As consumers, each of us chooses where we want to shop and what impact we want to leave on the environment. Although there are cultural innovations such as organic stores, the box system or packaging-free stores, few modern people living in cities today can completely avoid shopping in a supermarket or retail chain. So how to shop healthy and environmentally friendly in the supermarket?
1. Keep cotton bags with you at all times
Completely avoid using disposable plastic bags. Carry cotton bags in my purse in case you stop by the store in the evening after work. A couple of these bags are light as a feather, so it's not a burden at all. Put fruit and/or vegetables in these bags, which have been used for several months. When you are in a shop where consumers weigh the goods themselves, stick the sticker on gently so that you can peel it off.
Maybe carrying your own bags seems kind of "far-fetched" to you. The way you see it, there are people among us who are making a significant contribution to a better version of this planet through their work with organisations like Greenpeace. This is a way that you can help towards that goal as well. And not just once in a while, but every day. Three bags saved a day won't save anyone, but it can add up to a lot a year...
2. Buy freely available fruit and vegetables
Some fruits are available in plastic tubs, often wrapped in plastic. Or they are freely available. Choose loose fruit and vegetables. This avoids the single use of plastic packaging. Plus, there is almost always some rotten bit in the tubs that can spoil the rest of the tub. So often we pay for what should no longer be on the shelves. So you should look at the individual pieces of fruit or vegetables and choose the ones you want to enjoy.
3. Use textile shopping bags
Keep a canvas bag in your handbag. It is much more reliable and sturdier than a plastic bag. Plus, it has a much longer lifespan. We keep multiple types of canvas bags in our household and use them every day, not just for grocery shopping.
4. Trace the origin of food
Prefer food from organic farming, yet keep a sober perspective when choosing it. Be aware that many fruits and organic delicacies come to us from Asia, South America or Africa. Not only the quality of the product, but also the origin of the product should be considered in equal measure. The consideration of the geographical origin of a product by more consumers could have a major impact on our planet. The regular consumption of organic 'goodies' from Peru or Bolivia, such as chia seeds, quinoa and others, is quite an unsustainable trend. Plus, it's selfish towards the environment, don't you think? Are we really contributing to our overall health with these delicacies? After all, our health also suffers by breathing the toxic air that the distribution of exotic delicacies contributes to... So choose quality food, ideally local.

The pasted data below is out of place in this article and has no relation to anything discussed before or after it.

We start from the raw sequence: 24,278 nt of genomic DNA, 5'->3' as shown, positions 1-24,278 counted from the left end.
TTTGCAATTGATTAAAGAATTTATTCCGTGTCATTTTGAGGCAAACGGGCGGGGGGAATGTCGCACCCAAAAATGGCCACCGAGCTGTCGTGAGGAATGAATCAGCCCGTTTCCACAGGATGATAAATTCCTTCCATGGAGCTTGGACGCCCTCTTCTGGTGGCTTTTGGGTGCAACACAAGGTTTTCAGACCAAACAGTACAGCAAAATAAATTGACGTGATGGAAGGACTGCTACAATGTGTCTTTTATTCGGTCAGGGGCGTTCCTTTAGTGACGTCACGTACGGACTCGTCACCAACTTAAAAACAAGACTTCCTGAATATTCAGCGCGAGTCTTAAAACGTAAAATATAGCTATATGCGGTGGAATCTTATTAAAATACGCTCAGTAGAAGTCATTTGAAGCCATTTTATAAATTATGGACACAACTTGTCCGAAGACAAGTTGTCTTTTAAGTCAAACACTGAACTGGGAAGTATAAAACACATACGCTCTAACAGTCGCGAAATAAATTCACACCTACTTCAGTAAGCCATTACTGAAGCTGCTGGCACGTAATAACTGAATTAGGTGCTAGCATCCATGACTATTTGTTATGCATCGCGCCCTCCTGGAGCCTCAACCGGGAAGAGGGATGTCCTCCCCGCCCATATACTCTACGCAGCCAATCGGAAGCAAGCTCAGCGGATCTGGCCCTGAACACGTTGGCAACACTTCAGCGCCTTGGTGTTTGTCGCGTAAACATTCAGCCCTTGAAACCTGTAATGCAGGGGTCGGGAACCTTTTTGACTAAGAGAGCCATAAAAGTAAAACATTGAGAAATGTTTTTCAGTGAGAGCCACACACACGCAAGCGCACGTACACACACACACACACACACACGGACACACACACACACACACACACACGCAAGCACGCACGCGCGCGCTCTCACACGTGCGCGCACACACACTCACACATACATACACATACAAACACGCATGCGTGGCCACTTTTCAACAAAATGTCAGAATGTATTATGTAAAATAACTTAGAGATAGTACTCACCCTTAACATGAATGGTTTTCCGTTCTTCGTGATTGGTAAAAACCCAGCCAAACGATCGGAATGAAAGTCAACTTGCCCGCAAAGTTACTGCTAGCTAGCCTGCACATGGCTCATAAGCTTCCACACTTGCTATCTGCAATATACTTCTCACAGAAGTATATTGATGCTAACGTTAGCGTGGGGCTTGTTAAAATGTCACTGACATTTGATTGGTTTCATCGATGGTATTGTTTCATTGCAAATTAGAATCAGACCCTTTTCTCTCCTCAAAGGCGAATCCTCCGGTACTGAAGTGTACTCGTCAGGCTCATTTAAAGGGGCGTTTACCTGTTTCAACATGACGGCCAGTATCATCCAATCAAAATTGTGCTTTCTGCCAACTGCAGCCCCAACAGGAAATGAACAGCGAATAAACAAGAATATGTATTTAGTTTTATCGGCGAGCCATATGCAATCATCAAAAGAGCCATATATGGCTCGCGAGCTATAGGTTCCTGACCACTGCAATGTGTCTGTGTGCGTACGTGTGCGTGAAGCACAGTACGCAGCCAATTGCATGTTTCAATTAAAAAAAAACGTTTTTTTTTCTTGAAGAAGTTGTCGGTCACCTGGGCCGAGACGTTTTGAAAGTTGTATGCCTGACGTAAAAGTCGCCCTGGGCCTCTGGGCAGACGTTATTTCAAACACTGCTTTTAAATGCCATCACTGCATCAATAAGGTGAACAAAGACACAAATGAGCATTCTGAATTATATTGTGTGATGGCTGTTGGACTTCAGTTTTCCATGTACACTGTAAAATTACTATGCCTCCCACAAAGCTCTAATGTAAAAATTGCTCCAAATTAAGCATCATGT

- Prefer products from local producers to support local production. - Buy eggs from litter hens because you want to support ethical animal husbandry. - Limit exotic fruit because you know that fruit ripened in trucks or ripening (banana) chambers, without a trace of sunlight, is not good for you or the environment.
5. Carrot stems - an unnoticed treasure
You don't have to pay for this leafy vegetable, it's free. When you walk past a vegetable patch, you will usually see a carrot stalk in a vegetable box. Unfortunately, in our country carrots and leafy vegetables in general are still considered waste. Paradoxically, we consume a lot of processed foods and overlook what is essential for our health. Leafy greens and freely available herbs from nature are the basis for a good green smoothie. Discarded sprouts from the box are a great part of a healthy breakfast. We don't keep a guinea pig at home like all the saleswomen think. We just live a healthy lifestyle... Carrot sticks from the supermarket may not come from organic farming, but eat a green smoothie rather than a doughnut or a pastry.